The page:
Rummanah Aasi
Description: Dimple Shah has it all figured out. With graduation behind her, she’s more than ready for a break from her family, from Mamma’s inexplicable obsession with her finding the “Ideal Indian Husband.” Ugh. Dimple knows they must respect her principles on some level, though. If they truly believed she needed a husband right now, they wouldn’t have paid for her to attend a summer program for aspiring web developers…right?
 
Rishi Patel is a hopeless romantic. So when his parents tell him that his future wife will be attending the same summer program as him—wherein he’ll have to woo her—he’s totally on board. Because as silly as it sounds to most people in his life, Rishi wants to be arranged, believes in the power of tradition, stability, and being a part of something much bigger than himself.
 
The Shahs and Patels didn’t mean to start turning the wheels on this “suggested arrangement” so early in their children’s lives, but when they noticed them both gravitate toward the same summer program, they figured, Why not? Dimple and Rishi may think they have each other figured out. But when opposites clash, love works hard to prove itself in the most unexpected ways.

Review: I finished When Dimple Met Rishi in one sitting, something that is very rare for me to do. This romantic debut novel wonderfully explores the culture of the sub Indian continent and more importantly what it means to be a first-generation teen from an immigrant family. Dimple and Rishi come from a similar background though they share clashing perspectives on their culture. Both teens are ready to embark on their adventure to college and being independent. In a traditional South Asian culture this is also a time to start thinking about marriage and settling down so it is not a big surprise to find Dimple's and Rishi's parents set an arranged-marriage plan in motion, but it backfires big time—or maybe not?
  In the alternating voices of her two protagonists, Menon explores themes of culture and identity with insight, humor, and warmth. I absolutely loved Dimple and Rishi for being unapologetically themselves. Too often I read about characters from my similar background who try to embrace another culture and dismiss their own without understanding it. Dimple and Rishi may not see eye to eye on certain aspects of their culture but accept it as part of themselves without sacrificing their life choices and expectations.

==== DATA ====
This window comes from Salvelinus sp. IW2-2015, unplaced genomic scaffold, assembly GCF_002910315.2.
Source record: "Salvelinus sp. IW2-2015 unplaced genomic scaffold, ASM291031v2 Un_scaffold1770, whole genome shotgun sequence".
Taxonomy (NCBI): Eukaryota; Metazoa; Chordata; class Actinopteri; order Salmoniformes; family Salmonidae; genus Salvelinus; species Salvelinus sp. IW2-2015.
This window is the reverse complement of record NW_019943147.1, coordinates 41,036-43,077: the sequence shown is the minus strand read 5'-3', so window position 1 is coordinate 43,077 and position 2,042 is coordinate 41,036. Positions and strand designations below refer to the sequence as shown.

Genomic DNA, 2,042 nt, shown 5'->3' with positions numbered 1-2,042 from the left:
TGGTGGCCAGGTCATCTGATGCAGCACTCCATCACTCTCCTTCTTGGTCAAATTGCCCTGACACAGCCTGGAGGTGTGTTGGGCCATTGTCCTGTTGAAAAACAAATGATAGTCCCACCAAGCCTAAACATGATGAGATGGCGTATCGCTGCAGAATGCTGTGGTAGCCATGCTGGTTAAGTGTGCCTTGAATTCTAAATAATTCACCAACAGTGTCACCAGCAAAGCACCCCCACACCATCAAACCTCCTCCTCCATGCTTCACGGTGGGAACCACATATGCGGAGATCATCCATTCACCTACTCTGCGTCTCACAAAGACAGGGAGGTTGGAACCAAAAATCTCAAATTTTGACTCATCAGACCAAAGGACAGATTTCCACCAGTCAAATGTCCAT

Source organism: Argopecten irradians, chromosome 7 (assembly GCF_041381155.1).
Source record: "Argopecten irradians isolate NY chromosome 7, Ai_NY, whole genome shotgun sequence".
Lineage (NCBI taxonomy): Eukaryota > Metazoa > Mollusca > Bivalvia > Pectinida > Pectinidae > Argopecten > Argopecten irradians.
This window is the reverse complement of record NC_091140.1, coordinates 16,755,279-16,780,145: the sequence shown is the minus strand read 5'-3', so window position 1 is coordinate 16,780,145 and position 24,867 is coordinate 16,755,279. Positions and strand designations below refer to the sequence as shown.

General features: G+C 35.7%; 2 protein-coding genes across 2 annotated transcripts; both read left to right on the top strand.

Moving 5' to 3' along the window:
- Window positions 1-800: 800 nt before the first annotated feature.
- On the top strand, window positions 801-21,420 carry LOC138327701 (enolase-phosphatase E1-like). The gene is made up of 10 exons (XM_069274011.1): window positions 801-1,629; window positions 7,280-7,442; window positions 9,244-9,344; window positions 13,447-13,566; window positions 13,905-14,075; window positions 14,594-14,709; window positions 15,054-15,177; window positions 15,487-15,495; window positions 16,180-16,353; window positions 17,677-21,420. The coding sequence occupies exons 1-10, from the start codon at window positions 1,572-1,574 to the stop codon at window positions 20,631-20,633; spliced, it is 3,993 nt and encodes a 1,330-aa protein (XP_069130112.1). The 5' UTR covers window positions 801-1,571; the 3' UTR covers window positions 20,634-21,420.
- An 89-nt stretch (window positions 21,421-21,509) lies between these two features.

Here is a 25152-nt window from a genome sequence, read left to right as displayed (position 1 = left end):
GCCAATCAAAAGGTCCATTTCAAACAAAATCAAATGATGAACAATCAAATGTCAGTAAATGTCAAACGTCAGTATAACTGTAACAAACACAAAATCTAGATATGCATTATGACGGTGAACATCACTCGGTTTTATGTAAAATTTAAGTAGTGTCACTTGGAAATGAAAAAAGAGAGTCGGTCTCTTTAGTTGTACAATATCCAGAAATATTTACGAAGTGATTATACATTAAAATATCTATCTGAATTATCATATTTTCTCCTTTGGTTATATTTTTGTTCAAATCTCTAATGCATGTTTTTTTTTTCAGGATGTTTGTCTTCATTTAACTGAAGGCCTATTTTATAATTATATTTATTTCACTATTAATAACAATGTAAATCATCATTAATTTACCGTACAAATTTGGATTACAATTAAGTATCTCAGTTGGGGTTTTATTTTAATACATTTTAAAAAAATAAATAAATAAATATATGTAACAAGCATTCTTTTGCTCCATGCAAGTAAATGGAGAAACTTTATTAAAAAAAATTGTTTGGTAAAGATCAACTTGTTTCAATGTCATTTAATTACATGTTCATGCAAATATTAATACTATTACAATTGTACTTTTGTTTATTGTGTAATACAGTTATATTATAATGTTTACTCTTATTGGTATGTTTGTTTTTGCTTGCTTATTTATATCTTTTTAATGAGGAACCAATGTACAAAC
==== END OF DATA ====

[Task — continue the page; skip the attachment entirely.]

Dimple loves coding and is so excited to win Insomina Con, a competitive six-week summer program at San Francisco State focused on app development, with her creative and lifesaving app. She dismisses her mother’s preoccupation with the Ideal Indian Husband and a concentration of being presented as an Indian beauty. Dimple wants to be respected for her intellect and talent. I love the fact that Dimple is described as an average teen who has unruly hair and wears glasses. Finally, a YA character that resembles regular teens! I could definitely relate with her frustrations of her mother constantly comparing her to others.
  Rishi is an obedient son who is responsible, a romantic and a dreamer who believes in destiny, tradition, and embraces his culture full on. He is perfectly fine with settling down and starting a family, which is why he brought his grandmother's ring to give to Dimple at Insomnia Con except she has no clue of his or both sets of their parents' intention. Rishi is on his father's path to study computer science and engineering at MIT even though his real passion for comic book art is a hidden one. When both attend the convention and are assigned to work together, things get tricky. It is so much fun watching Dimple and Rishi become friends, drop their walls of defense, and navigate their   swoonworthy connection. I also appreciated the fact that the conflict is an internal one for both characters instead of superfluous drama. When Dimple Met Rishi is a heartwarming, authentic, empathetic, and often hilarious, delightful read. It is my favorite contemporary romance read so far this year and I highly recommend it.  

Rating: 4.5 stars

Words of Caution: There is some language and crude sexual humor. There is also a small fade to black sex scene in the book. Recommended for Grades 9 and up.

If you like this book try: Born Confused by Tanuja Hidier Desai
4 Responses
  1. I like the sound of this one! I'll add it to my TBR for a perfect summer read.


  2. Anne Bennett Says:

    I certainly have this book on my radar and now I think I will move it up the list. The girl on the cover looks exactly like one of my students who graduated last year. I wonder if I can locate her and tell her to take a look. Thanks for this wonderful review.


  3. I am glad to hear that you loved this one too. It was so well done, and I really liked the romance. I heard that the author is writing a book with the brother next.


  4. Christina T Says:

    Fantastic review! I really enjoyed this one too. I can't wait to see what she writes next.


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